And I'm quite certain that the ancients knew the difference between "true" and "false" - I've spent enough time reading classical literature.

And I will follow an evidence trail doggedly, wherever it leads, and form my opinions accordingly. It's just that, to put it mildly, said evidence does not support your position.

Since: Sep 12

Location hidden

#421979 Nov 23, 2012
love_spell wrote:
<quoted text>
i mostly ignore your posts. you are a childish idiot and argueing with a childish idiot is like talking to a brick wall. only the brick wall has more intelligent things to say, than you.....
my vision of you is a child who stomps their foot and gives raspberries when an adult won't give into their demands.......
however to compare your delusional rantings to those of a NYC firefighter has got to be the biggest delusion of yours yet!!!!!!!
mainly because the fires these brave heros fight..........ARE REAL!!!!!!!!!!
I know all about fires. Until I was injured as a young man, I was a professional firefighter in a much smaller city than NYC. But that's not the point. The point of that post was to say that I am constantly correcting mistakes that the skeptical raise as objections. My knowledge of world history, church history, languages, and trips to foreign lands and historical sites have provided me with a vast amount of knowledge that trumps what most laypeople know. It does not make me superior to them, but my experiences and my education do provide me with formidable skills with which to defend my own personal faith. It is not my goal to silence you or any other critic. It is my goal to cause you to ask more questions. Not so I can prove what I know, because there is certainly much more to be learned, but so that those who truly seek correct answers may find them. To that end, I am succeeding. If I come across as a "know-it-all," it's only because I have provided you with knowledge that disarms your presuppositions.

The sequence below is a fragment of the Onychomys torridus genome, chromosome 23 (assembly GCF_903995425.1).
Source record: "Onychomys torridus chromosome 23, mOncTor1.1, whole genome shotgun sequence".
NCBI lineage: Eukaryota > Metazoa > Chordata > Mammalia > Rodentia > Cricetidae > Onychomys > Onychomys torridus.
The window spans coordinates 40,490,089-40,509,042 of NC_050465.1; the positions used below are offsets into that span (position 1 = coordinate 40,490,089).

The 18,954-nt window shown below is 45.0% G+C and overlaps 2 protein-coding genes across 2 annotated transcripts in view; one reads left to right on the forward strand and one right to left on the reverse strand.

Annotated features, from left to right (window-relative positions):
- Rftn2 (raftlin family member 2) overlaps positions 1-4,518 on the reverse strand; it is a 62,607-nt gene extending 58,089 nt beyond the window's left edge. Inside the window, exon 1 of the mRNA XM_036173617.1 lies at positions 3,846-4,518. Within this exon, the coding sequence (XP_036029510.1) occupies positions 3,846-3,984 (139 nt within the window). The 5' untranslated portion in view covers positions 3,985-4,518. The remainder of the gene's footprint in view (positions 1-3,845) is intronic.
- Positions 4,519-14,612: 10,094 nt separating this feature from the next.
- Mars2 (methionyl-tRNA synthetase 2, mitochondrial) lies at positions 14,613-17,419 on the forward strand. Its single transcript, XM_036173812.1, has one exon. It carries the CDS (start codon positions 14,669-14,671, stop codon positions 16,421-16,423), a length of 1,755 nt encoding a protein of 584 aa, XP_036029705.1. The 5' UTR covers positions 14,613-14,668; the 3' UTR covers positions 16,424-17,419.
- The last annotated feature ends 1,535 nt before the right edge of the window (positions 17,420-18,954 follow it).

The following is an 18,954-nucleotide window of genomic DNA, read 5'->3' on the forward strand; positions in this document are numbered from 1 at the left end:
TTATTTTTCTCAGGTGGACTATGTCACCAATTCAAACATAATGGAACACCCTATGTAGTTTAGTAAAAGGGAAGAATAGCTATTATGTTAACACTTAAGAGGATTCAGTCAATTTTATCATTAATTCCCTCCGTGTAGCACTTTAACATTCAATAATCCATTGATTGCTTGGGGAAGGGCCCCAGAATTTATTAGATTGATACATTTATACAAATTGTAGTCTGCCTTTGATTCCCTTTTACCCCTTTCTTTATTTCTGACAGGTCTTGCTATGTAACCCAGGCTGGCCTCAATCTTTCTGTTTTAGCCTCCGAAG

“IMAGINE no religion!”

Since: Feb 09

usa

#421981 Nov 23, 2012
water_nymph wrote:
<quoted text>How many have come here saying they just want to learn what we think and then never ask? How many have come here to be our 'teachers' and prove they know less by far about their Bible than do those who left Christianity? How many come here just to be nasty and stay on as dozens of socks?
I have not seen but one person come here and leave when she was told 'no thank you'. Kudos to her.
exactly!!!!!!!!!

fort wayne, in history center has a gingerbread fest every year. we make it an event and take past and present clients and children to this event.

one local christian school entered 12 scenes from the bible [crafted in gingerbread].

of course our group wasn't the only group there as it was senior day, so alot of nursing home groups were there.

our group came to the bible scenes. the first was the creation and some of our group were puzzled, until i started pointing out the symbols.

the second was the garden of eden [which i got because of the animal crackers used].

the third one was the parting of the red sea and they used taffy to make the red sea.

at this point i somehow became the tour guide for these scenes. and not only our group was clustered around. the fourth one really had alot of them puzzled. it was the ten commandments. one student had used rice krispie treats to craft the "golden calf" and it did look alot like a reindeer. until i pointed out the tablets and moses.

then there was jonah in the belly of the whale. i had to point out that the gummy bear in the middle was jonah.